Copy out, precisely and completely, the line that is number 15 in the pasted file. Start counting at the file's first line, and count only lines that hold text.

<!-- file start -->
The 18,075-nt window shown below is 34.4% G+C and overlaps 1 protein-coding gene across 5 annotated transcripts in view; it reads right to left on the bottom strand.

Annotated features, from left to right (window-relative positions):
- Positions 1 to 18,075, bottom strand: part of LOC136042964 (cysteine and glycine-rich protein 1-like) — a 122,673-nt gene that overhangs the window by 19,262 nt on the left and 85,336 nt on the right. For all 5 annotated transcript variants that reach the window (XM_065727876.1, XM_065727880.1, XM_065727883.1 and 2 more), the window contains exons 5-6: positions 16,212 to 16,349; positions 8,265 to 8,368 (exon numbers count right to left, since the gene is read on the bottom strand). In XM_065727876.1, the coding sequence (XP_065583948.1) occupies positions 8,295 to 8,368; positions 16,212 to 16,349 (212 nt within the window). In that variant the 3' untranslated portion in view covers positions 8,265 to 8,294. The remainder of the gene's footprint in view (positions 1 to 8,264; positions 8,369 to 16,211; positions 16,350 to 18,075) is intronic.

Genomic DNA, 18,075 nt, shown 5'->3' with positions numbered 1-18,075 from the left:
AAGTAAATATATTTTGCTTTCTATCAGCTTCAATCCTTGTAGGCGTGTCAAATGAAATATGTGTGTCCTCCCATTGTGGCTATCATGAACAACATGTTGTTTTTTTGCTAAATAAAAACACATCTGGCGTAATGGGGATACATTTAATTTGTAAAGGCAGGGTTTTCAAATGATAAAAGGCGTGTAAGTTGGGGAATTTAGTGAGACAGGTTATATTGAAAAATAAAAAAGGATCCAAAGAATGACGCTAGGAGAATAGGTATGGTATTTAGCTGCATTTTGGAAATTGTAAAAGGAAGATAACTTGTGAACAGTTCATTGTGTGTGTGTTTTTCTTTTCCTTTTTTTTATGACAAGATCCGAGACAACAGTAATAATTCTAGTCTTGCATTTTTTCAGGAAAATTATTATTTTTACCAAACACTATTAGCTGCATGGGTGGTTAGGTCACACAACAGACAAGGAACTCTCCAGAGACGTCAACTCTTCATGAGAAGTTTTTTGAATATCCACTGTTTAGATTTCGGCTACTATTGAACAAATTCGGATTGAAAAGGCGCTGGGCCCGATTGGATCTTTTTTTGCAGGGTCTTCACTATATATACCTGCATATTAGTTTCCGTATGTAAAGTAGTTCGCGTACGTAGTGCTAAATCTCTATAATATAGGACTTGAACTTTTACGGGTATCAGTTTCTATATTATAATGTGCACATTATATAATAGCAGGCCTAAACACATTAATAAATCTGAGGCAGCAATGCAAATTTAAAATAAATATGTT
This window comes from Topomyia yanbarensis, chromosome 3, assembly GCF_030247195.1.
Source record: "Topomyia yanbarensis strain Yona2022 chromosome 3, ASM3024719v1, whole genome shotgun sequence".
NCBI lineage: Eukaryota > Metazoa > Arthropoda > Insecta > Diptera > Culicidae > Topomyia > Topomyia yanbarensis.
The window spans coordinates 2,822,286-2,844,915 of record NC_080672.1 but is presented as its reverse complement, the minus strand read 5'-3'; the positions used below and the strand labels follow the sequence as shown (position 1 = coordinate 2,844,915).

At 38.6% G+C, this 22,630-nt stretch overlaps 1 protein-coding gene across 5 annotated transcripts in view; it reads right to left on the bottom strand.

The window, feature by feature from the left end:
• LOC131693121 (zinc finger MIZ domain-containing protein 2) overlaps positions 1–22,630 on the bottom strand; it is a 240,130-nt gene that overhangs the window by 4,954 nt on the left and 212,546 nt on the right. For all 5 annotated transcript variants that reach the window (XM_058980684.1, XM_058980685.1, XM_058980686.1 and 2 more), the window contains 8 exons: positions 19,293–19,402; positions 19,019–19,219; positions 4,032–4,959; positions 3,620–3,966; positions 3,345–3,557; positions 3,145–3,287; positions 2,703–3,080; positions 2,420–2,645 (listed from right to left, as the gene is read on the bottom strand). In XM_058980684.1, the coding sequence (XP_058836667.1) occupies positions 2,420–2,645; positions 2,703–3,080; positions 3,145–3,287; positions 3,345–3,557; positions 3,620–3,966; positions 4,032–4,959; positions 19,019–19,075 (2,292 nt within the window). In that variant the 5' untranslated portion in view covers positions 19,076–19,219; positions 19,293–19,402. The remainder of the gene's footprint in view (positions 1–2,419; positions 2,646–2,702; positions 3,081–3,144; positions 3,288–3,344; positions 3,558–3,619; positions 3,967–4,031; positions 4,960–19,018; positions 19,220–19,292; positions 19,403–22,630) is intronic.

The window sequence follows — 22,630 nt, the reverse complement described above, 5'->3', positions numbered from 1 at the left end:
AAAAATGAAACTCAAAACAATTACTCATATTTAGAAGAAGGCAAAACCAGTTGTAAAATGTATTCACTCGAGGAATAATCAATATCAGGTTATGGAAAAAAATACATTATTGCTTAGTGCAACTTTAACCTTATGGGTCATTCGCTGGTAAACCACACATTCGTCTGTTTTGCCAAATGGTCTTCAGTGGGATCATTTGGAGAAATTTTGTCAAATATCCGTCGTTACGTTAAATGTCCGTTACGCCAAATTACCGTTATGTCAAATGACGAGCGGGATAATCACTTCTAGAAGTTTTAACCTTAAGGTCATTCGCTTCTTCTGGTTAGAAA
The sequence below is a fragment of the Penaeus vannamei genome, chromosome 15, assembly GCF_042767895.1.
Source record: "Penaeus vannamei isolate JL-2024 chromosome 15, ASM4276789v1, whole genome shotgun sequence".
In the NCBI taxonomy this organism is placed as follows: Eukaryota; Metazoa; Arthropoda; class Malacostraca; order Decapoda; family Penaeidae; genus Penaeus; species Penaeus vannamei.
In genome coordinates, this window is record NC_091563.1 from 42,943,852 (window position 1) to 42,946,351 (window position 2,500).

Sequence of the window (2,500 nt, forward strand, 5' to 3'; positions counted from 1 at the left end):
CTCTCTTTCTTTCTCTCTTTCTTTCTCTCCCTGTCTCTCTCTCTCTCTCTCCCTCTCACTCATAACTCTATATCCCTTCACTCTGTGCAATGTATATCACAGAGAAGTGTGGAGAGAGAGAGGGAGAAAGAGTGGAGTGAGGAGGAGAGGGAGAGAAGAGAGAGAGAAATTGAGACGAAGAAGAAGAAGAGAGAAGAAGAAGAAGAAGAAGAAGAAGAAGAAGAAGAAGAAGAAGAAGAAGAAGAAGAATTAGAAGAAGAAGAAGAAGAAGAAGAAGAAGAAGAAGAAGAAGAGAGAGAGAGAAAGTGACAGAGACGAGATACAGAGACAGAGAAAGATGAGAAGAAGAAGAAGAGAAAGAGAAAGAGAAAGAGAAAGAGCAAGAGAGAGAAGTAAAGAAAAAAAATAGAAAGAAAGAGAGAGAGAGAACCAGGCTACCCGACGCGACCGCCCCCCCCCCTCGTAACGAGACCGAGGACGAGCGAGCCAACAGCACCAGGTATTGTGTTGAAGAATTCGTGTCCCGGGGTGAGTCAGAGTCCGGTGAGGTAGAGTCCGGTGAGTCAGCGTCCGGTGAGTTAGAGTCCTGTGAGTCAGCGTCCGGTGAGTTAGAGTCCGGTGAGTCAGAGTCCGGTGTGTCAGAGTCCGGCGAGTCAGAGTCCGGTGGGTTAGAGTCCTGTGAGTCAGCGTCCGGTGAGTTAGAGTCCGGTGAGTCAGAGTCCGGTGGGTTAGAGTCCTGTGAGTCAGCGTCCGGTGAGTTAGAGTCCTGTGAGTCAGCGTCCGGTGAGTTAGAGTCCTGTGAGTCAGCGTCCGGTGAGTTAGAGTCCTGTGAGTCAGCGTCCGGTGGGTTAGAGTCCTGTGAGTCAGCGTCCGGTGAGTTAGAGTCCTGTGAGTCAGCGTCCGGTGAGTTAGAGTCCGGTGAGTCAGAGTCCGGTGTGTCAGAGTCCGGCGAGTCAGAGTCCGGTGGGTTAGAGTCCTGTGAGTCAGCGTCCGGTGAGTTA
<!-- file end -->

The sequence below is a fragment of the Penaeus vannamei genome, chromosome 15, assembly GCF_042767895.1.